At the cutting edge of computational capture is biology; we are actively reengineering the information systems of biology and creating synthetic microbes whose DNA was manufactured from bare computer code and an organic chemistry printer. But what to build? So far, we largely copy large tracts of code from nature. But the question spans across all the complex systems that we might wish to build, from cities to designer microbes, to computer intelligence.

 

As these systems transcend human comprehension, will we continue to design them or will we increasingly evolve them? As we design for evolvability, the locus of learning shifts from the artifacts themselves to the process that created them. There is no mathematical shortcut for the decomposition of a neural network or genetic program, no way to "reverse evolve" with the ease that we can reverse engineer the artifacts of purposeful design. The beauty of compounding iterative algorithms (evolution, fractals, organic growth, art) derives from their irreducibility. (My Google Tech Talk goes into some detail on the dichotomy of design and evolution).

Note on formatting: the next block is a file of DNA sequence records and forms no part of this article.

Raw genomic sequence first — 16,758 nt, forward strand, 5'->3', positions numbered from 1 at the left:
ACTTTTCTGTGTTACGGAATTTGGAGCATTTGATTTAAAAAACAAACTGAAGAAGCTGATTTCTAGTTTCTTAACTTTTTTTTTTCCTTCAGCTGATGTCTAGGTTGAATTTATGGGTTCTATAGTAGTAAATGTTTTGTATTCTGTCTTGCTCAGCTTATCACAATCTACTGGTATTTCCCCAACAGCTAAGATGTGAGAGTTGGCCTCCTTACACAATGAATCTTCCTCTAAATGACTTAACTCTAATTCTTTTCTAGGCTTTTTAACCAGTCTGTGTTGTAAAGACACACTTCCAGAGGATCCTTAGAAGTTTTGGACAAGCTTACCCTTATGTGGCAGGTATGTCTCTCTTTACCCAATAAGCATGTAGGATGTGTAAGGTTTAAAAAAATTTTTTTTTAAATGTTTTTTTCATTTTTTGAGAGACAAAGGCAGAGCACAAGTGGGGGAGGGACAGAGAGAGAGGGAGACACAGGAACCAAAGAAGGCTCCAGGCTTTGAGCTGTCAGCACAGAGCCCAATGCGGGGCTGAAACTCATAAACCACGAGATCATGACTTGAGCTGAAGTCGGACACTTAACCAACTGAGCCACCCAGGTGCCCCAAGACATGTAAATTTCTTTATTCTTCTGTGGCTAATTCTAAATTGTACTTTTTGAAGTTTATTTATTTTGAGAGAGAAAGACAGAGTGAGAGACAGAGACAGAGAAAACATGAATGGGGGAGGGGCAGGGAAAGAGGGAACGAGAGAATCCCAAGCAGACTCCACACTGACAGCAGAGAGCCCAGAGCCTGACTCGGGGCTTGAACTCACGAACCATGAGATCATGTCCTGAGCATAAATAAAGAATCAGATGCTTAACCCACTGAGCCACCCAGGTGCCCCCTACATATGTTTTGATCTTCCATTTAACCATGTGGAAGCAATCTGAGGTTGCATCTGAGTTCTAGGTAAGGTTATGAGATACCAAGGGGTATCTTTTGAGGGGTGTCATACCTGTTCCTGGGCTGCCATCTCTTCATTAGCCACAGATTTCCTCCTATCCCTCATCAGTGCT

The corporation is a complex system that seeks to perpetually innovate. Leadership in these complex organizations shifts from direction setting to a wisdom of crowds. And the process learning is a bit counterintuitive to some alpha leaders: cognitive diversity is more important than ability, disagreement is more important than consensus, voting policies and team size are more important than the coherence or comprehensibility of the decisions, and tuning the parameters of communication (frequency and fanout) is more important than charisma.

 

The same could be said for urban planning. How will cities be built and iterated upon? Who will make those decisions and how? We are just starting to see the shimmering refractions of the hive mind of human culture, and now we want to redesign the hives themselves to optimize the emergent complexity within. Perhaps the best we can do is set up the grand co-evolutionary dance, and listen carefully for the sociobiology of supra-human sentience.

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Taken on October 12, 2012